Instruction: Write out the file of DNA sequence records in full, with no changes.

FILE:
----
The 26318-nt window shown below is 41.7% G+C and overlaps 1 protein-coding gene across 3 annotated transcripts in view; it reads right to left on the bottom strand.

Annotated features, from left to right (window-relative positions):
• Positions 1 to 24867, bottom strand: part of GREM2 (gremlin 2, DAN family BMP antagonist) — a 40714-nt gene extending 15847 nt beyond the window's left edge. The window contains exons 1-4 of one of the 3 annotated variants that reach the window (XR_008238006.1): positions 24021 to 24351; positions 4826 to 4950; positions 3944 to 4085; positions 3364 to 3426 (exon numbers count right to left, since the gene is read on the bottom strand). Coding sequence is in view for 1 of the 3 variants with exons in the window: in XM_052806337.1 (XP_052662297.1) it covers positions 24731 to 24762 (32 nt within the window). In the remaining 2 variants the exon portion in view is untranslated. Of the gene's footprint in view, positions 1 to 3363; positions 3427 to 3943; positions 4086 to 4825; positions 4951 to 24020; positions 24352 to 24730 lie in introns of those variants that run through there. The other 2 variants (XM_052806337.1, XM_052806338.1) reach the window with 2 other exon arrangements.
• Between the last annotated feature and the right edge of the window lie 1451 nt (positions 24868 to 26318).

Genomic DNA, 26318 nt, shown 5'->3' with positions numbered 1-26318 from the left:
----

The 26318-nt window shown below is 41.7% G+C and overlaps 1 protein-coding gene across 3 annotated transcripts in view; it reads right to left on the bottom strand.

Annotated features, from left to right (window-relative positions):
• Positions 1 to 24867, bottom strand: part of GREM2 (gremlin 2, DAN family BMP antagonist) — a 40714-nt gene extending 15847 nt beyond the window's left edge. The window contains exons 1-4 of one of the 3 annotated variants that reach the window (XR_008238006.1): positions 24021 to 24351; positions 4826 to 4950; positions 3944 to 4085; positions 3364 to 3426 (exon numbers count right to left, since the gene is read on the bottom strand). Coding sequence is in view for 1 of the 3 variants with exons in the window: in XM_052806337.1 (XP_052662297.1) it covers positions 24731 to 24762 (32 nt within the window). In the remaining 2 variants the exon portion in view is untranslated. Of the gene's footprint in view, positions 1 to 3363; positions 3427 to 3943; positions 4086 to 4825; positions 4951 to 24020; positions 24352 to 24730 lie in introns of those variants that run through there. The other 2 variants (XM_052806337.1, XM_052806338.1) reach the window with 2 other exon arrangements.
• Between the last annotated feature and the right edge of the window lie 1451 nt (positions 24868 to 26318).

Genomic DNA, 26318 nt, shown 5'->3' with positions numbered 1-26318 from the left: